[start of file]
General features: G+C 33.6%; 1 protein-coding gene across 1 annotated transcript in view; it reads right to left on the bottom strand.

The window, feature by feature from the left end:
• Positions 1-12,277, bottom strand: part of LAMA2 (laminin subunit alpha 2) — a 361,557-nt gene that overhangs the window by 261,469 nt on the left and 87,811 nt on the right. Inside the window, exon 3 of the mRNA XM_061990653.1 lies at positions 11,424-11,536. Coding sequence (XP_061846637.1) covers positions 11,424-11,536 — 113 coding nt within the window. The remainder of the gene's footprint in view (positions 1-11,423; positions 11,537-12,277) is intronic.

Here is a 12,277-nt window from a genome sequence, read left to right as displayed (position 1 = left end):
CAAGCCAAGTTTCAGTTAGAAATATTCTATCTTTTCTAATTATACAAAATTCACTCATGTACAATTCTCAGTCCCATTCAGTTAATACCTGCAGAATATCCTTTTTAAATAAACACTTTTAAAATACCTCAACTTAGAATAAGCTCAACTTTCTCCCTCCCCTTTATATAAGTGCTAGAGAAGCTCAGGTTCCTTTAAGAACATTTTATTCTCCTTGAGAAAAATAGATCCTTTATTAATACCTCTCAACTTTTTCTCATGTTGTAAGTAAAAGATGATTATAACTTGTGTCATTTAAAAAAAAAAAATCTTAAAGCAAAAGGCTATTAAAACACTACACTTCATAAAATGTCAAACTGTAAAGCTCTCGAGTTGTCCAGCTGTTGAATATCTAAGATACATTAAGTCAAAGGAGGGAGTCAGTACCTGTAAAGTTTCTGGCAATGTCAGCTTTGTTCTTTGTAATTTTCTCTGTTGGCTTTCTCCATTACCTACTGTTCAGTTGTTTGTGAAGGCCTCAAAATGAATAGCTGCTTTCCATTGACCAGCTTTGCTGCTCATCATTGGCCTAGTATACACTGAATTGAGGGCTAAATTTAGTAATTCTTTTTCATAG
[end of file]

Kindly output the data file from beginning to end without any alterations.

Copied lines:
General features: G+C 33.6%; 1 protein-coding gene across 1 annotated transcript in view; it reads right to left on the bottom strand.

The window, feature by feature from the left end:
• Positions 1-12,277, bottom strand: part of LAMA2 (laminin subunit alpha 2) — a 361,557-nt gene that overhangs the window by 261,469 nt on the left and 87,811 nt on the right. Inside the window, exon 3 of the mRNA XM_061990653.1 lies at positions 11,424-11,536. Coding sequence (XP_061846637.1) covers positions 11,424-11,536 — 113 coding nt within the window. The remainder of the gene's footprint in view (positions 1-11,423; positions 11,537-12,277) is intronic.

Here is a 12,277-nt window from a genome sequence, read left to right as displayed (position 1 = left end):
CAAGCCAAGTTTCAGTTAGAAATATTCTATCTTTTCTAATTATACAAAATTCACTCATGTACAATTCTCAGTCCCATTCAGTTAATACCTGCAGAATATCCTTTTTAAATAAACACTTTTAAAATACCTCAACTTAGAATAAGCTCAACTTTCTCCCTCCCCTTTATATAAGTGCTAGAGAAGCTCAGGTTCCTTTAAGAACATTTTATTCTCCTTGAGAAAAATAGATCCTTTATTAATACCTCTCAACTTTTTCTCATGTTGTAAGTAAAAGATGATTATAACTTGTGTCATTTAAAAAAAAAAAATCTTAAAGCAAAAGGCTATTAAAACACTACACTTCATAAAATGTCAAACTGTAAAGCTCTCGAGTTGTCCAGCTGTTGAATATCTAAGATACATTAAGTCAAAGGAGGGAGTCAGTACCTGTAAAGTTTCTGGCAATGTCAGCTTTGTTCTTTGTAATTTTCTCTGTTGGCTTTCTCCATTACCTACTGTTCAGTTGTTTGTGAAGGCCTCAAAATGAATAGCTGCTTTCCATTGACCAGCTTTGCTGCTCATCATTGGCCTAGTATACACTGAATTGAGGGCTAAATTTAGTAATTCTTTTTCATAG